This time of year it’s more appropriate to eat more raw vegetables, fruit and other damp foods. (You can access my article on Damp Foods online on the LocalsGuide website. Just put in my name in the search bar to access all my articles.) As dry as it is out, damp foods help our bodies balance our internal moisture. Just don’t over do it. That said, dairy, one of the dampest foods there is, is dead food and therefore difficult to digest. It has to be pasteurized (cooked to death) to be sold in stores. The exception is certain types of raw cheese. Any food that’s difficult to digest places strain not only on our digestive system, but on our immune systems. Dairy causes a huge amount of phlegm. So even organic dairy should be an occasional treat. People who have difficulty breathing, runny noses, a cough, allergies, asthma, lung illness or disease, or are discharging colored phlegm should avoid dairy altogether.

When forced to hibernate it’s more important than ever to exercise. An inside routine, such as walking up and down stairs, or just walking in place while swinging your arms and legs, helps your lymph system to pump out toxins. You can engage in walking movement while watching TV. Exercise also strengthens your lungs.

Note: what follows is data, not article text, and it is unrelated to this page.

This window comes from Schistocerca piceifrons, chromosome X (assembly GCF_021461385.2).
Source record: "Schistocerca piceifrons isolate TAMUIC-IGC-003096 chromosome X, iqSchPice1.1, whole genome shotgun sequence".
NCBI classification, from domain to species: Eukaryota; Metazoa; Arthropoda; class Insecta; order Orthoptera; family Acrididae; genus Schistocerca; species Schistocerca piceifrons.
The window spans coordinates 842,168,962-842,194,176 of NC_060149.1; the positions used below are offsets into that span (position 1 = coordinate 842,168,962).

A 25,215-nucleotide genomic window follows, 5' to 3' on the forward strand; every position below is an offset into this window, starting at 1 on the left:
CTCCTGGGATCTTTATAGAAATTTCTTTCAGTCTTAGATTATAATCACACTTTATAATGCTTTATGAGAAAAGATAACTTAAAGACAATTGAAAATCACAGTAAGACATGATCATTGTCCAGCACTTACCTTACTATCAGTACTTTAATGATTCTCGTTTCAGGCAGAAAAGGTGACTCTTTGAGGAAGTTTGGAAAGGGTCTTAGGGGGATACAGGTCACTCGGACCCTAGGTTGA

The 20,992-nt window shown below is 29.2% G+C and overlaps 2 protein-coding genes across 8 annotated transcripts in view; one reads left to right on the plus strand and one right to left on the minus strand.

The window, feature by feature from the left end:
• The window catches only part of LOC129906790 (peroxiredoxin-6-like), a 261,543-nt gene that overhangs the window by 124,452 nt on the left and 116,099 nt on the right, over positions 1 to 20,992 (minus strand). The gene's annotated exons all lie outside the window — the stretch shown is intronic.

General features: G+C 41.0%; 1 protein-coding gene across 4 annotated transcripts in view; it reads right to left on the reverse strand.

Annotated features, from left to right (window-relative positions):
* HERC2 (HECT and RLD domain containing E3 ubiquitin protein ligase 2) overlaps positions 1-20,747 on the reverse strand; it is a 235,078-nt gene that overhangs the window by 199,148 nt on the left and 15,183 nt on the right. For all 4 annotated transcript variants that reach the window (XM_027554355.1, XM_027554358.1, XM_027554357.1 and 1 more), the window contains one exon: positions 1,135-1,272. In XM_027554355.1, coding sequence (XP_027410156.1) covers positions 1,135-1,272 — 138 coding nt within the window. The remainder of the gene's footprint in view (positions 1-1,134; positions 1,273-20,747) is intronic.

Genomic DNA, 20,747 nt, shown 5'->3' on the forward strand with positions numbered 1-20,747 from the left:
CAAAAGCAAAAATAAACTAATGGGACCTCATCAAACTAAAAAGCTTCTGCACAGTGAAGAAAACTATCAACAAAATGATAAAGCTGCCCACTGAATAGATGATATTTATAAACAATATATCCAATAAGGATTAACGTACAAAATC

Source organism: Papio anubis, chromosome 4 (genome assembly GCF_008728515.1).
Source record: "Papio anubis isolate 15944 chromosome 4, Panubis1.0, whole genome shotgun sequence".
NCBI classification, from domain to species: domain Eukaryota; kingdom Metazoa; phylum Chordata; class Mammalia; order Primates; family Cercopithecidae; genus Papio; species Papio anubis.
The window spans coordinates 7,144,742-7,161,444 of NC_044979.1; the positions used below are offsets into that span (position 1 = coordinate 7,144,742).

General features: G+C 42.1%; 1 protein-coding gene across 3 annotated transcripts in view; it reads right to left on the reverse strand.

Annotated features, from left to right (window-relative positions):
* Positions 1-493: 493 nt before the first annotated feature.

I went online and got a ‘Sunny Health’ Twister Stepper. It’s small, inexpensive and provides a great work out. I like to use it while reading. I also use my stepper while working out with light weights to combine upper and lower muscle toning and bone building. Of course the more you can get to the gym the better. If you’re too tired to exercise, that’s your body’s way of asking for help. Get in to see me to figure out what you can do to resolve your fatigue.